Passive Optical Network Installation

Distributing Network Connectivity in South Florida

A Passive Optical Network (PON) or Passive Optical LAN (POL) is a specialized type of network architecture comprised almost entirely of single-mode fiber optic cable along with unpowered optical splitters to distribute network connectivity to workstations throughout a building or an entire campus with multiple buildings. Another term used for this type of network architecture is GPON where the “G” simply stands for Gigabit. Although a significant departure from the traditional copper-based network architecture, a PON solution can offer some technical and financial advantages to the enterprise user.


Passive Optical Networks vs Traditional Copper-Based Networks

A passive optical LAN differs from an active Ethernet network in that it does not rely on powered switching equipment typically required in large facilities to accommodate the 100m distance limitations of copper cabling systems. Since single-mode fiber can support much longer distances, there is virtually no need to have multiple, dedicated Telecom Rooms to house cabling and active network equipment. Instead, a PON uses unpowered (passive) optical splitters to distribute network traffic to the Optical Network Terminals (ONT), which serve as the end user interface.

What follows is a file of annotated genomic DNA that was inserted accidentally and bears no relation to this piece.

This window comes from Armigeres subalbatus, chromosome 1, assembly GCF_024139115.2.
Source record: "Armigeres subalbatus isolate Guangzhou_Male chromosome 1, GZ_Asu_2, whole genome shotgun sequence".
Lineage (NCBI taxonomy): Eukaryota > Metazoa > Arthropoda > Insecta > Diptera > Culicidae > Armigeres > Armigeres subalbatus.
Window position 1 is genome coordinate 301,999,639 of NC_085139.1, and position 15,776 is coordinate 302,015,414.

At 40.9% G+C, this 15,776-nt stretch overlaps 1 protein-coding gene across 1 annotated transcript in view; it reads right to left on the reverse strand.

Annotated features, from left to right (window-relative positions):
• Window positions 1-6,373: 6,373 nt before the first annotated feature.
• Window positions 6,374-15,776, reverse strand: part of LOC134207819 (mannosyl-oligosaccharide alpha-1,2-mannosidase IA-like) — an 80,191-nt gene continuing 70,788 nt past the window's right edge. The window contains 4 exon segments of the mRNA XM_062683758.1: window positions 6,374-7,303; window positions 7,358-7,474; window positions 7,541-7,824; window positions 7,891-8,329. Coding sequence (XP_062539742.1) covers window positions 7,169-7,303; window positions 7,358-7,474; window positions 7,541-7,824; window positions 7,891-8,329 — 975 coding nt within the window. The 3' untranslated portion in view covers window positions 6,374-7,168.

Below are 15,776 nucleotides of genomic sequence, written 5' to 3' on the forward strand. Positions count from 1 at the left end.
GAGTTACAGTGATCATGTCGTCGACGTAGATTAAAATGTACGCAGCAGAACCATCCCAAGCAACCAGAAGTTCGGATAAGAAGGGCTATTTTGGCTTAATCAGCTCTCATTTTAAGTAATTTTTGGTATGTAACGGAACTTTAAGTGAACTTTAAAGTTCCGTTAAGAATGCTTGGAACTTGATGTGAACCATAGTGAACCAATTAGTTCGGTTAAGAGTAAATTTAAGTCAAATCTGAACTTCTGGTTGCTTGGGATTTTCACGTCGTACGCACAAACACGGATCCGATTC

The only active components are the Optical Line Terminal, which resides in the Data Center or Main Server Room, and the ONT at the far end. This flattens and simplifies the entire network.


Not Sure PON Is Right For Your South Florida Organization?

Blue Wave Communications has years of experience designing and installing low voltage cabling infrastructures throughout South Florida. We can help you understand the pros and cons of deploying a Passive Optical Network solution to determine if PON is the right solution to meet your needs.

If you are looking to deploy a passive optical network, or have any questions about our PON installation services, please fill out the form below to speak with a specialist.

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